It could also offer a challenge to Fett’s management philosophy. Against the advice of de facto protocol droid 8D8 (a character previously seen working in a torture chamber in Return of the Jedi and here voiced by Matt Berry), Fett doesn’t torture. He also forgives, believing this will win him more loyalty than threats, as evidenced by his recruitment of a pair of Gamorrean guards previously loyal to Bib Fortuna (and to Jabba before that). Shand’s not sure about this approach nor is she entirely on board with Fett’s decision to walk the streets of Mos Espa rather than be paraded about by minions. Will this funky, man-of-the-people strategy pay off?
It seems to, at least at first. Paying a visit to the Sanctuary, a kind of upscale version of Mos Eisley’s cantina, Fett meets the club’s Twi’lek owner Garsa Fwip (Jennifer Beals). (He also enjoys a little music by Max Rebo. Nice to see he’s stayed busy since his gig as the leader of Jabba’s house band ended so abruptly.) They exchange short pleasantries and Fett leaves with a helmet filled with coins given in tribute. But he doesn’t have long to enjoy his score.
In the streets of Mos Espa, a gaggle of would-be assassins target Fett and Shand and almost get the better of them. (Maybe retaining those Gamorreans wasn’t such a bad idea after all.) Shand gives chase to the survivors with the orders to bring one back alive. But who sent them? The Mayor? Fwip? Some adversary we haven’t met yet? Max Rebo? And will Fett be able to extract this information without torture and show 8D8 he knows what he’s doing? All that, and more info about Fett’s past, will have to wait until the next episode.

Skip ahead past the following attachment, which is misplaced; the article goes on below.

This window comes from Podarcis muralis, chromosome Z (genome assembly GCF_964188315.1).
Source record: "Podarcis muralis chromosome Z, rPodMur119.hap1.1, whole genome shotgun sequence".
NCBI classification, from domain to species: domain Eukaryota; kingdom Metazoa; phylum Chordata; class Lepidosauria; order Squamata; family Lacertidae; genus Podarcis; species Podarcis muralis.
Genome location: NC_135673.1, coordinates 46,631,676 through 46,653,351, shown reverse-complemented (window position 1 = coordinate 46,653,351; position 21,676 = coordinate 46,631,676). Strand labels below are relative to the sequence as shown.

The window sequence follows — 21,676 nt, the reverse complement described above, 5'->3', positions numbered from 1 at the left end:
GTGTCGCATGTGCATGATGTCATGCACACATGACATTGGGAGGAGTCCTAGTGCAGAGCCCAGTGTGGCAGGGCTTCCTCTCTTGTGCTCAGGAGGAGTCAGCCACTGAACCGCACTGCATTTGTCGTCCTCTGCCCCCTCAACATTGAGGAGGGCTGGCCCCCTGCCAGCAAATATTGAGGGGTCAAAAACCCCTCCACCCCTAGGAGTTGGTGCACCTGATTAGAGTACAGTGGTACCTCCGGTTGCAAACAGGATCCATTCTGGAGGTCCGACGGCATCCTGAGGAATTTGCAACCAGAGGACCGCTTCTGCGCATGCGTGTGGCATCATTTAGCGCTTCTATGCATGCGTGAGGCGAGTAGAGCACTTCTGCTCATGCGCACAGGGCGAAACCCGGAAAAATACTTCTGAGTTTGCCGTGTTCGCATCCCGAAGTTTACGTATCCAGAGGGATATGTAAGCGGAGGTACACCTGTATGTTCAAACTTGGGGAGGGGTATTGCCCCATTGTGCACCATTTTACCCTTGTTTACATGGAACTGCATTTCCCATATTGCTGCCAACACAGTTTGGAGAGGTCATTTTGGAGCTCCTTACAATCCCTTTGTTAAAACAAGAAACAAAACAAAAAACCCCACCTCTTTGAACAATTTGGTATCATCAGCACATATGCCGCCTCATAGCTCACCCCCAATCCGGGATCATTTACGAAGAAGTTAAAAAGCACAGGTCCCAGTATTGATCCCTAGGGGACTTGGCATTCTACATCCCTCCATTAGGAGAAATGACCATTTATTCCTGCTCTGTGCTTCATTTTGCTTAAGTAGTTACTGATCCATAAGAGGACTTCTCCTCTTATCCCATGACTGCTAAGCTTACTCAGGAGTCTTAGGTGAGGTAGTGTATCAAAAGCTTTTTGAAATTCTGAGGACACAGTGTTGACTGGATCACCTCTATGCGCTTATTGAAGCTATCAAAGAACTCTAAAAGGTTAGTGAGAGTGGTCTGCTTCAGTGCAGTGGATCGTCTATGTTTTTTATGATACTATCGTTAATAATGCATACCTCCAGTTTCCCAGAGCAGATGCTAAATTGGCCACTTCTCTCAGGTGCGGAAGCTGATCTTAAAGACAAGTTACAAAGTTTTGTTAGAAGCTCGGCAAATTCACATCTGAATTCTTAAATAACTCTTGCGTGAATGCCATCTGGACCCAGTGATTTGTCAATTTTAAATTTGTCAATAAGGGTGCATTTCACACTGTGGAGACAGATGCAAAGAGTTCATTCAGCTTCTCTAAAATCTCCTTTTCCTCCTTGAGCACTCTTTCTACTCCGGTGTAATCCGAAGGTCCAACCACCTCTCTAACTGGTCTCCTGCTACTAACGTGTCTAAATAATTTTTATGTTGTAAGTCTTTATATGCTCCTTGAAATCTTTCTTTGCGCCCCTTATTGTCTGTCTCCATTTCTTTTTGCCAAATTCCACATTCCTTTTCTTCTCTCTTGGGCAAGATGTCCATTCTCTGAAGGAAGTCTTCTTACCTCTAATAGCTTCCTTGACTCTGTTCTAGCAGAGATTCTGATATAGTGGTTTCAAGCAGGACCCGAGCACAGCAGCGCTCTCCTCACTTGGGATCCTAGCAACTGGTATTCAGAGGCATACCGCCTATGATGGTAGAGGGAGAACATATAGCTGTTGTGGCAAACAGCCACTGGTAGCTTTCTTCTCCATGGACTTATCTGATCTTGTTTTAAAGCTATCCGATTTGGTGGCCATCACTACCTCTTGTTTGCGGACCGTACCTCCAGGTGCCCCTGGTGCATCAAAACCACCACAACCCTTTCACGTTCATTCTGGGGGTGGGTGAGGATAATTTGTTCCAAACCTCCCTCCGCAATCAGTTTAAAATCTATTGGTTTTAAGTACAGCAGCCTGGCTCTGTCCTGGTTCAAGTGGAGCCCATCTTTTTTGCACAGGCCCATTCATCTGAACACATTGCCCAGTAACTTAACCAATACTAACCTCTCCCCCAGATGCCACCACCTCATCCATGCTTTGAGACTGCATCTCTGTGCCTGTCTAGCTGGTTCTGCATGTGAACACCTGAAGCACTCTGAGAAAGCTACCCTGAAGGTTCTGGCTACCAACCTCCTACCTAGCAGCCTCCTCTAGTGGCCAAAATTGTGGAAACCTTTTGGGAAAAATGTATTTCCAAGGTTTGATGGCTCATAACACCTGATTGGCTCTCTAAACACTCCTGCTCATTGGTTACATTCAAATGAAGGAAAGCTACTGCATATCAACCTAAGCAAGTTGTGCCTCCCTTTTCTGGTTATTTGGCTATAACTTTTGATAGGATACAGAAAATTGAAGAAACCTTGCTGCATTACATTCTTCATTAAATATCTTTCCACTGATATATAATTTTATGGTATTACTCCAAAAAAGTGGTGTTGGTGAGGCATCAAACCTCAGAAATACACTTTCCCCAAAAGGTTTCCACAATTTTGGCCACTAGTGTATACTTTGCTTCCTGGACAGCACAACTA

• Written by series creator Jon Favreau and directed by Robert Rodriguez, “Chapter 1: Stranger in a Strange Land” gets this new series off to a rousing start. That’s no small task since The Book of Boba Fett almost has to recreate Fett as a character. Fett was incredibly effective in Empire Strikes Back as a man of mystery. We learned a bit more about him during his Mandalorian appearances, but those didn’t necessarily mean he could hold the spotlight all on his own. It’s one thing to stand in the shadows and wear a cool helmet. It’s another to be a character with history and depth. Morrison ably steps up here, bringing gravity and flashes of understated humor to the role. It should be fun to see what he does with the character.
• “Chapter 1” also establishes The Book of Boba Fett as a series that’s part crime story, part Western, and part old-fashioned sci-fi pulp adventure. Rodriguez, who directed one of The Mandalorian’s most action-packed episodes in its second season, arrives with a lot of experience in all three styles and blends them well. (He’ll be back later this season, too.) It helps that the Star Wars universe is such that shows and movies within it can nod to many genres while still feeling like Star Wars.
• The Tuskens debuted as analogs to Native Americans in the first Star Wars movie, where they were treated as savage warriors. That depiction has grown more nuanced over time, particularly in The Mandalorian, in which they were presented not as fearsome barbarians but as marginalized and misunderstood people with ways of their own. The Book of Boba Fett looks to deepen it further by offering an up-close look at Tusken life, but it also seems to be on a course to recycle the iffy trope of a “civilized” person adapting the ways of an Indigenous people and ascending to a position of power within their culture. (A Man Called Horse, a hit 1970 western starring Richard Harris as a man kidnapped and tortured by a Sioux tribe who then becomes their leader, would seem to be a particular model.) Will future episodes subvert this?
• “I would not be surprised if you received another delegation in the future.” Sounds like the setup for a future episode.